The live event was held on 10th March, moderated by Beth Fisher, editor at Medianett, along with Avamore’s principals Amit Majithia and Philip Gould.
Over 50 people tuned in to watch the live discussion.
The panel also included Alice Williams, director at Pilot Fish; Shiraz Khan, managing director at Hank Zarihs Associates; Dean Brown, managing director at Aureum Finance; and Matthew Yassin, director of structured finance at Arc & Co.
When talking about how the availability of funding has changed since the onset of Covid-19, Amit believes there are fewer lenders offering “real development finance”.
Matthew, however, feels that, while there was an initial shock to the development lending market when the pandemic struck, the choice is currently “massive” for brokers looking for this type of finance.
“It’s more liquid and prevalent than I have ever seen in the last decade,” he stated.
He commented that the redirection of funds from the commercial sector into residential and strong government support, such as the mortgage guarantee scheme, were important factors as to why there is so much cash in this space.
Alice emphasised that, in spite of the abundance of development lenders in the market, finding those than can commit to what they offer at the outset is something “very different”.
“I think the number of development lenders has increased . . . but the number of lenders in whom we have confidence to deliver on what they say they’re going to do is probably unchanged.”
When it came to discussing lender risk and appetite, Matthew considers it to be back to normal in terms of pricing and leverage and, in Arc & Co’s cases, is seeing some of the cheapest debt and most “highly geared and aggressive stances” from lenders that he has seen in the last 10 years.
“Because of all the funds that were not allocated last year, I think the increased liquidity has given extra appetite,” he added, saying that this, combined with the positive sentiment returning to the market is a “perfect storm”.
He also thinks the mezzanine market has been impacted in a “positive way” with a lot of “cash stacks” going on currently.
However, while senior debt pricing is going down, mezzanine costs are rising.
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“Mezzanine debt is appearing more attractive to investors, hence the cost goes up, which means the funding lines are keen to support because the returns are obviously better for schemes that are viable and can be delivered.”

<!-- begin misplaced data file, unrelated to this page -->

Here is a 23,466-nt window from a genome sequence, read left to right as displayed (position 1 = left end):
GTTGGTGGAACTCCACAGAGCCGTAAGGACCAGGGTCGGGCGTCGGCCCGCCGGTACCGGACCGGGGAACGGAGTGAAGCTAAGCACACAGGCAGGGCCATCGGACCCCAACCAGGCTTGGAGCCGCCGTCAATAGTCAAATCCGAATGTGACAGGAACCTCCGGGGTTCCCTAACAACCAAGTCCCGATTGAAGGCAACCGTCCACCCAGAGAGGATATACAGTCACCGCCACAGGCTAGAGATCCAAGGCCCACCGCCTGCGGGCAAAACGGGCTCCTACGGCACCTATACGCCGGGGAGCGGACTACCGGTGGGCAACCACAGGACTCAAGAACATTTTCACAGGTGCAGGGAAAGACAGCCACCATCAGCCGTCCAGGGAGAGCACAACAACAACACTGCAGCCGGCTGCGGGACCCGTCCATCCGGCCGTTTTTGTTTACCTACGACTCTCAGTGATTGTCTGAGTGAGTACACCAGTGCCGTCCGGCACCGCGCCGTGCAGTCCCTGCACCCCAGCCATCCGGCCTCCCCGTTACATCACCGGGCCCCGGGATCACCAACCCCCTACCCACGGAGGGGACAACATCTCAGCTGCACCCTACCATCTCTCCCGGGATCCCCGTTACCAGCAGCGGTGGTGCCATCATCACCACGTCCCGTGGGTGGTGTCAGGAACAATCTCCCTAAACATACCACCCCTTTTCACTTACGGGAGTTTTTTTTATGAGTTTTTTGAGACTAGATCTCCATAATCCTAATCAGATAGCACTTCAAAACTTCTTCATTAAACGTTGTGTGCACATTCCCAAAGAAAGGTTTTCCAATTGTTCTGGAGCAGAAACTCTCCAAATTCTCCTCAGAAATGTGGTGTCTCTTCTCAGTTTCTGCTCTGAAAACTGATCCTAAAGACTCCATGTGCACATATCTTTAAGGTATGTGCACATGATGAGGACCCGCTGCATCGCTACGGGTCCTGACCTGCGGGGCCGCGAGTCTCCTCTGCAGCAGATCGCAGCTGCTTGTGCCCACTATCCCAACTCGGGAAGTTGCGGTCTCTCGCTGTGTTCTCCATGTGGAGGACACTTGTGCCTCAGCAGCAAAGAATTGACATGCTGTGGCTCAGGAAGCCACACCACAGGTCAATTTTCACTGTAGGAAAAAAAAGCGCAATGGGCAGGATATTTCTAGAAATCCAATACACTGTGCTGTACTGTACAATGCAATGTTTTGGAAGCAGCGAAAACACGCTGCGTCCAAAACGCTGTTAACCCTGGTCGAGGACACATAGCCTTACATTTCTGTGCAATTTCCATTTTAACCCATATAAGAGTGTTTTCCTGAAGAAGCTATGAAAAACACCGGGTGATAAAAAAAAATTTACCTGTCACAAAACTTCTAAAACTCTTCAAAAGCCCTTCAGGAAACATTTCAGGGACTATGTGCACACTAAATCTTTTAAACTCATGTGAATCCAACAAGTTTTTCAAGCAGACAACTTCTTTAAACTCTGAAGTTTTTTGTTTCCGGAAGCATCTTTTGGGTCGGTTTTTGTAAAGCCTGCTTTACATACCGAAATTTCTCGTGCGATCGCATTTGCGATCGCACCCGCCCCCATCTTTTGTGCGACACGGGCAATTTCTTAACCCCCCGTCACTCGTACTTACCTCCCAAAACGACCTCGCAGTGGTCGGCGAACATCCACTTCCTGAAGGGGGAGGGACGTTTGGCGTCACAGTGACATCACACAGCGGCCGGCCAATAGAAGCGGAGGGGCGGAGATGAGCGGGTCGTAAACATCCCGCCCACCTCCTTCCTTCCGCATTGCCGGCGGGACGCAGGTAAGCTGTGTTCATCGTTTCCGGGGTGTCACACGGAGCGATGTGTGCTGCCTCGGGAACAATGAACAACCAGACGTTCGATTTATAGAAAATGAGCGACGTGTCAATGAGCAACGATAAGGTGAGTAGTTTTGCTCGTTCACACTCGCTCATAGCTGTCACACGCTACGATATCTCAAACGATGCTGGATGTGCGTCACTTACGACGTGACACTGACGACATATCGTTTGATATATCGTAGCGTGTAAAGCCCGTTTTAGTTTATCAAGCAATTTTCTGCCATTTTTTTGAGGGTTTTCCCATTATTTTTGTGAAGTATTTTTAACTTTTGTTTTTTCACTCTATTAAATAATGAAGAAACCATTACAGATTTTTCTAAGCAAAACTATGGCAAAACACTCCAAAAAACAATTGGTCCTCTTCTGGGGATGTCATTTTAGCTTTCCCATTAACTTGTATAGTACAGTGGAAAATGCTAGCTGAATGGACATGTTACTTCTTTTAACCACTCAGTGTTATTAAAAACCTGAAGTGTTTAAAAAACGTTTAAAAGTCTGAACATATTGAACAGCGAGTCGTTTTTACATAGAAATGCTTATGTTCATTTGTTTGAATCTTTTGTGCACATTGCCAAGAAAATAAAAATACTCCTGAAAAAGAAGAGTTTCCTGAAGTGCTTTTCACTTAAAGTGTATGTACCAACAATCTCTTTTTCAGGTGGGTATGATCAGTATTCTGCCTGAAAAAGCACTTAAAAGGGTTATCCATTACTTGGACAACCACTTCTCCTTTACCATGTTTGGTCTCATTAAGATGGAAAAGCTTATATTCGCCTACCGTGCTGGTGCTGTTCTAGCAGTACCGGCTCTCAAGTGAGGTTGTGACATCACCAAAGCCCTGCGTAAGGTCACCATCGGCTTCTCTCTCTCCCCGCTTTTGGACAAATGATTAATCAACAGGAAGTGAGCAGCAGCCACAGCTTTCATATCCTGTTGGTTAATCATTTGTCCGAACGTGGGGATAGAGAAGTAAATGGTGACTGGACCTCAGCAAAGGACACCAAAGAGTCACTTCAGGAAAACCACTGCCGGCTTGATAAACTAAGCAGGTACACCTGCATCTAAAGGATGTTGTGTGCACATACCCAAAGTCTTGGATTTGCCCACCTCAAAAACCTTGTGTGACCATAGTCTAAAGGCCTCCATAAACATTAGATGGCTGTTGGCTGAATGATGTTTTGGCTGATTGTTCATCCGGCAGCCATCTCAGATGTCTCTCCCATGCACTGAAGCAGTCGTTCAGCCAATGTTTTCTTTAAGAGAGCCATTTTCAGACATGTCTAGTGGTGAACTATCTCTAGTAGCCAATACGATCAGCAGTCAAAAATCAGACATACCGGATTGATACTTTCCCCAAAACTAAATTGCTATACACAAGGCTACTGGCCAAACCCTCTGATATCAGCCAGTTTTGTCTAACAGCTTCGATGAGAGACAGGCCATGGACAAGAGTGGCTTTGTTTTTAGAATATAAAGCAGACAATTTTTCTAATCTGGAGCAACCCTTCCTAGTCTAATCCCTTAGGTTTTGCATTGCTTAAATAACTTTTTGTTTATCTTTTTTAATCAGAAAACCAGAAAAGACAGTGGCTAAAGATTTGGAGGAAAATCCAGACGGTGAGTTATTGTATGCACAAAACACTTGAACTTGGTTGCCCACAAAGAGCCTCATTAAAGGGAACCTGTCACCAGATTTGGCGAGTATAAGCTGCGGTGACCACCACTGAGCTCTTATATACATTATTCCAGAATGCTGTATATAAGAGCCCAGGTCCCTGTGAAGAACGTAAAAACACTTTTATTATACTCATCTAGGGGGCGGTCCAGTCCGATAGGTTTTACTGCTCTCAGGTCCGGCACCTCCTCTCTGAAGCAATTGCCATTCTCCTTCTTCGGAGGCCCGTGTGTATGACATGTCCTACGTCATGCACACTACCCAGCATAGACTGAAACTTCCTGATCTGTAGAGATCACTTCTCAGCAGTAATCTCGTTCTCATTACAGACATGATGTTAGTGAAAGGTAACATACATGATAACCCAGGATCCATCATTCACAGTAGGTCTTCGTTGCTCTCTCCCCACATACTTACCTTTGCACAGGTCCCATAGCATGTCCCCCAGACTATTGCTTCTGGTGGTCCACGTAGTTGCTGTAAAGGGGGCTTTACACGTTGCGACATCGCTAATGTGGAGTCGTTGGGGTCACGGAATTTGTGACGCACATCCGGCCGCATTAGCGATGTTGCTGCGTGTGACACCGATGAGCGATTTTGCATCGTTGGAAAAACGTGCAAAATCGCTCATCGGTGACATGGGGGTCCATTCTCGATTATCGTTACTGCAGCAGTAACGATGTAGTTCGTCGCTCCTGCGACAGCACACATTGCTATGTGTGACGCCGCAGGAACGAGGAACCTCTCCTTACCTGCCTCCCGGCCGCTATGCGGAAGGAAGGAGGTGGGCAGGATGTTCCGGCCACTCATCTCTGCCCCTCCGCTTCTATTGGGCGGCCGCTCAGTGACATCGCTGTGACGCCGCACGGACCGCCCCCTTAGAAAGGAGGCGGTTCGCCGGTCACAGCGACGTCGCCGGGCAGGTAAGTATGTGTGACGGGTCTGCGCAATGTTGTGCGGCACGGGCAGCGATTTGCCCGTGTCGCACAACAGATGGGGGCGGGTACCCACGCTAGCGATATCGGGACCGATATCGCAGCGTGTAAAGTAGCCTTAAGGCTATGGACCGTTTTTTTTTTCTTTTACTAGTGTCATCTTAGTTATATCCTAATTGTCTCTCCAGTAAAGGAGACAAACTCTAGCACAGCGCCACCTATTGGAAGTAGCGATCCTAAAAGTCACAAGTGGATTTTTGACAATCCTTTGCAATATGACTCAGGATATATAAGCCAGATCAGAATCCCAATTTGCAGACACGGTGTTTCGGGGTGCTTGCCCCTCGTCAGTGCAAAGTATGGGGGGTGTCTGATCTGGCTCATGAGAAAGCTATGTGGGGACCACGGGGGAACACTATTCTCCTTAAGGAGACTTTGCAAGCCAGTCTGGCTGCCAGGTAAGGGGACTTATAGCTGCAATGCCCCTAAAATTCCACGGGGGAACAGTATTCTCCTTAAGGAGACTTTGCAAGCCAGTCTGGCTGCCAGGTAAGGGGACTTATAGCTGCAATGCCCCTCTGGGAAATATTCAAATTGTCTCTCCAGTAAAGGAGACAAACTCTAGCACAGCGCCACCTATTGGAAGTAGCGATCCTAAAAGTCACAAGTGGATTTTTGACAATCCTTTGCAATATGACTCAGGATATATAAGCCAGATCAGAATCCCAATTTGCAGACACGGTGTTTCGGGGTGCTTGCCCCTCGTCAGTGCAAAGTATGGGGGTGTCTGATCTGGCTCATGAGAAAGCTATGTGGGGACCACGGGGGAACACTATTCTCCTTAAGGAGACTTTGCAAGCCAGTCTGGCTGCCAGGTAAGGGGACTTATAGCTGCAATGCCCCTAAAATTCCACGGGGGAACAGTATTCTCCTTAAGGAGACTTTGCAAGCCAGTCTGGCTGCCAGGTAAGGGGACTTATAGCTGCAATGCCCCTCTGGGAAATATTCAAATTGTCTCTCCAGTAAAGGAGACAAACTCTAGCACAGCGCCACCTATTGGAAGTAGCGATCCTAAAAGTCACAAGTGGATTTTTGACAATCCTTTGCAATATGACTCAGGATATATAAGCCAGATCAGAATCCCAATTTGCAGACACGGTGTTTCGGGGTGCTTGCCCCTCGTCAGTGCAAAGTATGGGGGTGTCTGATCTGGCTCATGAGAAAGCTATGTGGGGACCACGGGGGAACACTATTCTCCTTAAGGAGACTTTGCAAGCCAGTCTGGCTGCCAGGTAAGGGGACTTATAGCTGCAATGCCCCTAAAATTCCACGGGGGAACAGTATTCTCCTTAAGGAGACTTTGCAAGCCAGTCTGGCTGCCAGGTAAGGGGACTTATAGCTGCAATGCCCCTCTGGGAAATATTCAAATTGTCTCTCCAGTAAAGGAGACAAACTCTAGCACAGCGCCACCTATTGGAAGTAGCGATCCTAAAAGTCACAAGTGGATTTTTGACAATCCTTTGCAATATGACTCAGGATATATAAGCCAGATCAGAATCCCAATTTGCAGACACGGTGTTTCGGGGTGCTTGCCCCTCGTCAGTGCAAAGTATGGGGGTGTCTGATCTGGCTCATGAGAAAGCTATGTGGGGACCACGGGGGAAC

Dean stipulated that the mezzanine market has a big part to play and has made a comeback over the past couple of years.
“We’ve definitely seen a big uptick in demand for mezzanine and also equity,” he revealed.
He said that, while there is a lot of competitive senior debt in the market, there are nuances to some of the lenders since the start of the health crisis, such as increasing contingences on the build or extending the term on the facility by another three months, all of which are compounding the land loan, resulting in developers needing to put more money into the deal or look at mezzanine options.
Interestingly, Amit divulged that, over the past nine months, borrowers were asking Avamore for longer terms, rather than the other way round. “They have a sense of, ‘Actually, this might take me longer to get materials and refinance at the back end and therefore I’d like to be a little bit more cautious.’”
Discussing why SME developers may get turned down for funding and how they can achieve more success, Shiraz stressed the importance of using a broker.
“We’re not having difficulty placing deals; if we take one on, we do our DD, make sure it stacks up, and then put it forward to the funder.”
He claimed that the main hurdles are around valuations, a slowdown in charges being registered with the Land Registry, and not having enough comparable evidence.
Amit noted that Avamore has recently seen a number of applications where planning was a bit closer to expiry than the lender would have originally liked or seen before.
“That probably tells us that developers are still interested in buying those sites with planning, rather than getting it themselves, but there’s probably been a period over the last six to nine months when they haven’t been able to commit for one reason or another but are still willing to now jump in there and implement that planning before it expires,” he said.
“Those are all encouraging signs for us.”
When looking at how government support, such as the mortgage guarantee scheme and the extended stamp duty holiday deadline, will impact the refinance market, Philip said that if residential conveyancing takes longer, it could result in an elongated sales period and the developer needing to extend their loan. This means they will have to refinance at a higher level, which makes it more difficult to exit.
“As we know that’s happening, we have to build that into our sensitivities upfront,” he added. “Although it has provided really good support for the market, it has also created that distortion, so it’s really [about] balancing those two things.”
The full roundtable recording can be viewed below.